This prompted the Tory chairman of the 1922 backbenchers committee to declare that the coalition government would break up before the next election.
More alarming from the government’s point of view is the growing opposition to the austerity measures which is coming from the grassroots of the Tory party itself.
For instance, Tory councillors in Oxfordshire opposed the recently announced changes to council tax benefits, which will hit the poorest hardest, and have even threatened to refuse to implement it.
The TUC is therefore presented with an exceptionally favourable opportunity to force an already shaky government into retreat and pave the way for an election and its downfall.
However, to make this a reality – and much sooner than just before the next election – the TUC must mobilise in action for a 24-hour general strike as we spelt out in the previous issue of the Socialist.
Alternative to austerity
But also central to the campaign for the 20 October TUC demo and afterwards is the necessity for outlining a different road to that of the government’s dead-end policies. What is the alternative to austerity, a zombie economy in which 440,000 people are condemned to unemployment for the last two years, with 100,000 more young people thrown on the scrapheap since the coalition government came to power? What new road is promised to the sick and disabled, to the users of the NHS, by the cuts programme, which Osborne promised to increase because of the rise in the government deficit in the past period?
Realising that an ideological gulf is beginning to open up between the mass of the British people – including the middle class – and the ruling class and its government, even capitalist economists are casting around for an alternative.
A new form of Keynesianism – an attempt to stimulate the economy to include increased government expenditure – is being aired, even in journals like the Financial Times.
For instance, Samuel Brittan – once a firm supporter of Thatcher’s monetarist policies – desperate to see some growth, has now swung around to advocating “helicopter money” as a means of stimulating the economy.
Past measures which aimed to achieve this, such as quantitative easing (the buying up of financial assets from the banks and other private businesses) have failed.
This additional largess from the government has ended up in the banks – clearing their deficits but also being used to engage in further speculation. The banks still refuse to lend and companies are reluctant to borrow.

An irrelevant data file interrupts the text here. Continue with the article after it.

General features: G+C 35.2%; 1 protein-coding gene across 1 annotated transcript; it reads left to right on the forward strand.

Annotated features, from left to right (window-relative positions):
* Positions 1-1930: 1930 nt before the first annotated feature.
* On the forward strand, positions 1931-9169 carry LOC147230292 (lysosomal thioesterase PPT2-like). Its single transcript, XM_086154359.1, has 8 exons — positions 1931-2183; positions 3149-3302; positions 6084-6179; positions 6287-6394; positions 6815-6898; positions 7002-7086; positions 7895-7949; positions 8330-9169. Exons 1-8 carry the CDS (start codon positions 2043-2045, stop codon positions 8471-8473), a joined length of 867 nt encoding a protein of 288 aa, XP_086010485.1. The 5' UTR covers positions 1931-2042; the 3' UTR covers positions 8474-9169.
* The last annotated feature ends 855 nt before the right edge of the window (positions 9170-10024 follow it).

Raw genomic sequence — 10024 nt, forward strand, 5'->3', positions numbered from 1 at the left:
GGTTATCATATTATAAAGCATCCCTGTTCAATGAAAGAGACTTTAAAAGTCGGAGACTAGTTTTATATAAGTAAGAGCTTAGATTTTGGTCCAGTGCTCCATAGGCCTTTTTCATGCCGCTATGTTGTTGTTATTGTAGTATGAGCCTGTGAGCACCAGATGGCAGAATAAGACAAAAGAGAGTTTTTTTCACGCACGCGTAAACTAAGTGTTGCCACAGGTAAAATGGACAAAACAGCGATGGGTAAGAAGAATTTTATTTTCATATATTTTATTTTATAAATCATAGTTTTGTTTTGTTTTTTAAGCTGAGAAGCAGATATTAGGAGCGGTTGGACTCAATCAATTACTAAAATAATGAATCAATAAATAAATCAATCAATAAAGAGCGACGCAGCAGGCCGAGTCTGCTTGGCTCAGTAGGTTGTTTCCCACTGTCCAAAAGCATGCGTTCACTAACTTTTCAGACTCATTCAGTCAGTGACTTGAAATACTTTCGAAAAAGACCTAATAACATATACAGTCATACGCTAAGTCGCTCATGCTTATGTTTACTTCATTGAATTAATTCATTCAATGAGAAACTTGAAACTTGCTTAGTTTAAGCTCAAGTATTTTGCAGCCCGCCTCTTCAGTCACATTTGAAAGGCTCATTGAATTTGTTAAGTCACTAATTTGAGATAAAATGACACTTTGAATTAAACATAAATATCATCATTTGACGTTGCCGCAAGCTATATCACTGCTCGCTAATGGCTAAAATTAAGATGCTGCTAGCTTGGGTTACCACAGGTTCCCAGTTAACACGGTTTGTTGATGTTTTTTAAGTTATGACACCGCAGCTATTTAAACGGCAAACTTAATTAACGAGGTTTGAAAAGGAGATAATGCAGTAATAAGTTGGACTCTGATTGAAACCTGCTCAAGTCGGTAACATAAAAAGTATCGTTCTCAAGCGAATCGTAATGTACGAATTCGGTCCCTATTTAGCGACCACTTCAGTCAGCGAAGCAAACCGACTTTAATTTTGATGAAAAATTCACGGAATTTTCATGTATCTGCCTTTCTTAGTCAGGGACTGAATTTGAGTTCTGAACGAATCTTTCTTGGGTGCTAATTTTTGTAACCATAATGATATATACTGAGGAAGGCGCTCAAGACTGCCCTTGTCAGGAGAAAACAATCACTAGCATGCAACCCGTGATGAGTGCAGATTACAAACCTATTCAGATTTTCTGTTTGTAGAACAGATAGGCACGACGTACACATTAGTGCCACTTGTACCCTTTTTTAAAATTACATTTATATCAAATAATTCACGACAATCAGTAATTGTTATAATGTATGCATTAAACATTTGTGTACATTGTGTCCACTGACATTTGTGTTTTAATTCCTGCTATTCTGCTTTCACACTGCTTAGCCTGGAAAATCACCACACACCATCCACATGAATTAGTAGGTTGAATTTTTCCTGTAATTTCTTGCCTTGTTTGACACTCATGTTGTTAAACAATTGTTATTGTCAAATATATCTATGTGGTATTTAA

The advantage of Brittan’s approach, he claims, is that “helicopter money is available to those fit enough to pick it up”. Keynes in the 1930s advocated something similar as a means of getting out of the economic depression, which involved burying pound notes in the ground, and leaving “it to the well-trained forces of self-interest to dig them up again”!
Programme of public works
These quack nostrums of capitalist economists indicate the seriousness of the crisis confronting them.
They even favour a little bit of inflation – formerly heresy in capitalist economic circles – if this will get the economy moving.
Even George Osborne – without admitting it – has flirted with a little bit of a plan B with the promised injection of between £40 billion – £50 billion in ’UK guarantees’ to be used to rebuild the infrastructure and help Britain’s moribund economy.
This is a trifle – a drop in the ocean – against the background of a calamitous economic situation. It would hardly make a dent in the crumbling infrastructure of Britain or alter the dire prospects of the construction industry.
Symptomatic of the collapse is the 70% drop in brick production since 2007. This in turn reflects the virtual collapse of house building.
In the 50 square miles of Tory-run Welwyn Hatfield council, also the constituency of the Conservative housing minister Grant Shapps, only three social homes are being built in the next three years! In the 25 London boroughs only 4,000 social homes will be built between now and 2015.
What is required is a massive programme of public works to renovate housing – with the aim to build at least one million houses a year – repair and rebuild schools and the infrastructure, massively increase spending on education, etc.
The TUC must formulate such a programme and link it to the campaign to defeat the government’s austerity. Such a programme is the minimum that is required for decent human existence.
Yet an effective and substantial public works programme – combined with an increase in wages, which it is suggested will increase demand and therefore lessen the effects of the crisis – will be implacably opposed by the capitalists.